Reading the Harry Potter books, it is safe to say, changed my life to an extent that only The Lord of the Rings can claim to match. Since I read the first page of ‘The Prisoner of Azkaban’ all those years ago, they have become an integral part of me, allowing me to define myself during years where self worth and identity were hard to come by, picking me up when I thought I had hit rock bottom emotionally and mentally. Even now, when I need a quick reminder of how to get past something that seems insurmountable, I turn to Harry Potter and the different kinds of bravery enshrined within its covers.
Two of those I’ve already spoken about here, on this blog: Sirius’s sort of heady, crazed defiance, which pays little heed to personal safety; and Harry’s much more quiet, dedicated sort of bravery, that enables him to keep his nose to the grindstone and shoulder on even when people tell him to just stop already. In this post, I’m going to tackle another kind, and one that has become a sort of fascination for me, precisely because it’s the kind I feel the most in need of/have felt at some point in the past: the sheer gutsiness of Hermione Granger.
Hermione is walking encyclopaedia of knowledge in the Potterverse, and makes that obvious right at our first encounter. She’s read nearly everything she could get her hands on within two months of being notified that she is a witch, and reels off names to a stunned Harry and Ron. She has read everything in advance, and is the only person who seems prepared to answer the questions Snape puts to Harry during that calamitous first Potions class.
This is a consistent character trait, for most of the series. Hermione, the character who comes from a world and background utterly alien to the magical one, knows more than most wizards and witches her age, or even older. She over-prepares for every test, and her worst fear is, literally, failing all her exams.
Rowling described Hermione as ‘terrified’, explaining that this terror at being unprepared, at finding herself caught out without an answer, is what drives her manic need to know it all and know it now. What propels Hermione’s academic brilliance is not only her near-idetic memory and inherent gift for the subjects, is the simple thirst for knowledge. And
she doesn’t grab it all up for the sake of competing and emerging ahead of the others—she does it because she is terrified of what would happen to her if she doesn’t know.
Hermione is, in some senses, the ideal student, and the most organized human being in the Potterverse. She is amazingly rational, tackling problems with a combination of logic and skill. Identify the cause, identify the solution (through methods of deduction that even Holmes would approve of) and then proceed to apply. The results will be flawless as all the books tell you they should be.
What keeps Hermione from being the hero, though, is her lack of spontaneity, and her need to follow a path laid down for her by books. This is best exemplified in the first Potions lesson of Half Blood Prince, where Hemione refuses point blank to listen to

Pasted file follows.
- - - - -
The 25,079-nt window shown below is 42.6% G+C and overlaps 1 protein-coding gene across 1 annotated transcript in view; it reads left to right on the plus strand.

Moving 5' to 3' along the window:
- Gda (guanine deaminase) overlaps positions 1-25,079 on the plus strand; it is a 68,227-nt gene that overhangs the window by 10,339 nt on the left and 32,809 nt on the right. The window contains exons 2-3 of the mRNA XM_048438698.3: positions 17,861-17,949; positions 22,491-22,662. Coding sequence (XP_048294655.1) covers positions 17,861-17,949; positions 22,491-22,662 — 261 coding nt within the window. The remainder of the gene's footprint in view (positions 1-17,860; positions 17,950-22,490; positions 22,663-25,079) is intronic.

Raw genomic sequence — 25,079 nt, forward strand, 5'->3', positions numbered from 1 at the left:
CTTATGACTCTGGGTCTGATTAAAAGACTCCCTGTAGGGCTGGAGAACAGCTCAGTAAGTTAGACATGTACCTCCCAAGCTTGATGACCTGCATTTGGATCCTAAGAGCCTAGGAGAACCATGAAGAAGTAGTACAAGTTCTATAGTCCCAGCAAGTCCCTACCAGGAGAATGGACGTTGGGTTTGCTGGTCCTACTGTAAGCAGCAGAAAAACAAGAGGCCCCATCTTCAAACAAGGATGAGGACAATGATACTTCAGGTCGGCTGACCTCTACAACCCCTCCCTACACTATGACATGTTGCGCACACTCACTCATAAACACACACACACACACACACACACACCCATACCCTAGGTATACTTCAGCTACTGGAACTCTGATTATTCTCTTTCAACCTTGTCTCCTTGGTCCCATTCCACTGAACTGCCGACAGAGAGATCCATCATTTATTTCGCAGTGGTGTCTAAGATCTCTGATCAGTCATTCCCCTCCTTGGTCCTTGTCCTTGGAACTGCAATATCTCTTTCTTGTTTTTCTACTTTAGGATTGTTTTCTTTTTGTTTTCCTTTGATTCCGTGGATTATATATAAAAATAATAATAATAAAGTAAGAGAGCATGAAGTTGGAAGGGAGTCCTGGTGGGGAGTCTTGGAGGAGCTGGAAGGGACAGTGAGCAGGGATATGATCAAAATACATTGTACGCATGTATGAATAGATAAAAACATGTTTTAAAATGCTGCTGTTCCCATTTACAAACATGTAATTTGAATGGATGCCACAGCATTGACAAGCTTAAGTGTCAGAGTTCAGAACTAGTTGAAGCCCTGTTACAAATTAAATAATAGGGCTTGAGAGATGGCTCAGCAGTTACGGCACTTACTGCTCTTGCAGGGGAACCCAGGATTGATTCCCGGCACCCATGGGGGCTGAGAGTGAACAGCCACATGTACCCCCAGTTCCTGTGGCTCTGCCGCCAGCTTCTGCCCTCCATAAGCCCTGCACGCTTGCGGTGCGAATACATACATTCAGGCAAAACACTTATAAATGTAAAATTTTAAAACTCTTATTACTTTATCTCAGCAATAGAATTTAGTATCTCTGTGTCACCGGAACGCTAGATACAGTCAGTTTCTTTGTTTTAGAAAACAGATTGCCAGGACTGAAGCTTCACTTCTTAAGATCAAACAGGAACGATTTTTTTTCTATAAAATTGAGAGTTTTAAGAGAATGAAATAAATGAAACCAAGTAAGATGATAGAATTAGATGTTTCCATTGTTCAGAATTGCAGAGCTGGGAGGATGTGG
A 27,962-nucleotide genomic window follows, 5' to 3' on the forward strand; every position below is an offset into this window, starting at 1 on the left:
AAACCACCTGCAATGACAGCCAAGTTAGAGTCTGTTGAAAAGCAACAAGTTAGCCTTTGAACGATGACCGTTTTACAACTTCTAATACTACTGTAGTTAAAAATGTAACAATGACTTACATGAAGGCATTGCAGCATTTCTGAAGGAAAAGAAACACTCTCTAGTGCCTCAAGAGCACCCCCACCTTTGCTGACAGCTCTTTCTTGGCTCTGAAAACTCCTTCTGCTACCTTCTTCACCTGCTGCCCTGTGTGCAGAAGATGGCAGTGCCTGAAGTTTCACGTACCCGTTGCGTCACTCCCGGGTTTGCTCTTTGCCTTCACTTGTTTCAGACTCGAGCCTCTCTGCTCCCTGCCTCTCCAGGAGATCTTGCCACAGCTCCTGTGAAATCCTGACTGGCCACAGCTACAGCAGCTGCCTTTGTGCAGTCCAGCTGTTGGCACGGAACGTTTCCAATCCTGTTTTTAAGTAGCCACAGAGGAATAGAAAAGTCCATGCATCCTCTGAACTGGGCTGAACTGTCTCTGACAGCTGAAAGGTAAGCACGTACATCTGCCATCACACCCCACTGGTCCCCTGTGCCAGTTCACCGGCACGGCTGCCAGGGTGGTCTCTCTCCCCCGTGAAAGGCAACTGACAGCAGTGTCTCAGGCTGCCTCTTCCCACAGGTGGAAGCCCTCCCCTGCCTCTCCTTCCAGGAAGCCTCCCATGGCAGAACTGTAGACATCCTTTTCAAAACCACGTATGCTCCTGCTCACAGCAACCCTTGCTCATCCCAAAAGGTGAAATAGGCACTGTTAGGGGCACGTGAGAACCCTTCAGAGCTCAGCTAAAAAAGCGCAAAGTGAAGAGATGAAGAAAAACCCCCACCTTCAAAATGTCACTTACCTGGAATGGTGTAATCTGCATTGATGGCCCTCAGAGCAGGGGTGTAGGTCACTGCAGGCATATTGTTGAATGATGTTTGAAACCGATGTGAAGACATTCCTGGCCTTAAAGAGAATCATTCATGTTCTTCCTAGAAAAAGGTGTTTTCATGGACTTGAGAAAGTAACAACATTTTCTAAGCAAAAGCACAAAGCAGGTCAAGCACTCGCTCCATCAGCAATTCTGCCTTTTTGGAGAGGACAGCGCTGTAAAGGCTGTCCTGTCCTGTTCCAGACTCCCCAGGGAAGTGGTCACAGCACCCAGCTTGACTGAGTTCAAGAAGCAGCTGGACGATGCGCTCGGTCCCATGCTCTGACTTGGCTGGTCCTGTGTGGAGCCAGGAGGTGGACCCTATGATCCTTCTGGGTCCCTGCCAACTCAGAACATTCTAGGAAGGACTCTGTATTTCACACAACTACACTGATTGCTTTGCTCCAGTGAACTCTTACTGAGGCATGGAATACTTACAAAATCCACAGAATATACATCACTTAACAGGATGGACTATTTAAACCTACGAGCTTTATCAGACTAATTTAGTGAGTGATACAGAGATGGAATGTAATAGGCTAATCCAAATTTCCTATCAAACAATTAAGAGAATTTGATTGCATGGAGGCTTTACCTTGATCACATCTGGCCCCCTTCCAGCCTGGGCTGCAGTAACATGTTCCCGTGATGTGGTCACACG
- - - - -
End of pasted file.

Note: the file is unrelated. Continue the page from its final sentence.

Harry’s notes (rather, the ‘Prince’s’ notes) and proceeds doggedly according to the trusted book’s instructions. Her inability to veer from the printed matter results in Harry, for once, beating her at the subject and taking the lead from then on.
Rebelling against these rules—Hermione’s one guide to a completely unfamiliar world—happens rarely, and when it does, Hermione’s rebellion is usually quite spectacular. She slaps Malfoy across the face, helps to break a convict out of death row (pretty much), starts an underground Defence league and then, finally, bunks an entire school year to bring down the most feared Dark Wizard for a century, following a friend who, she finds out along the way, has absolutely no idea of what he’s doing.
Given that rule breaking and improvisation is really not her thing, it’s a huge huge HUGE deal that Hermione becomes the irreverent, quick thinking witch she does in ‘Deathly Hallows’. What’s perhaps the biggest indication of this change and maturity is the fact that when they finally realize that Harry has no set plan, it’s Ron, the much more impulsive,
spontaneous character, who walks out on him. Hermione sticks by his side, and doesn’t even give him grief. She keeps her feelings to herself, and shoulders much more of the burden from then on.
The reason I find Hermione so inspiring is, simply put, this: when you’ve been a model student all your life, when you’ve lived your life, clinging desperately to rules and books to anchor you in a wholly new and unfamiliar world, it’s really hard to throw all that aside and just make a go of it on your brains alone. It indicates an extremely high level of maturity and belief not only in your friends, but in yourself. Hermione, by this point, has truly grown up, no longer hiding behind pure logic and reason to guide her. Of course, those remain her greatest weapons, but she finally brings to bear the words she’d uttered all those years ago in the chamber housing Snape’s riddling potions:
‘Books! And cleverness! There are more important things—friendship and bravery…’
No one utterly refashions themselves and gets over their inner hurdles the way Hermione does. And for that, she’s a bloody amazing character and one hell of a role model.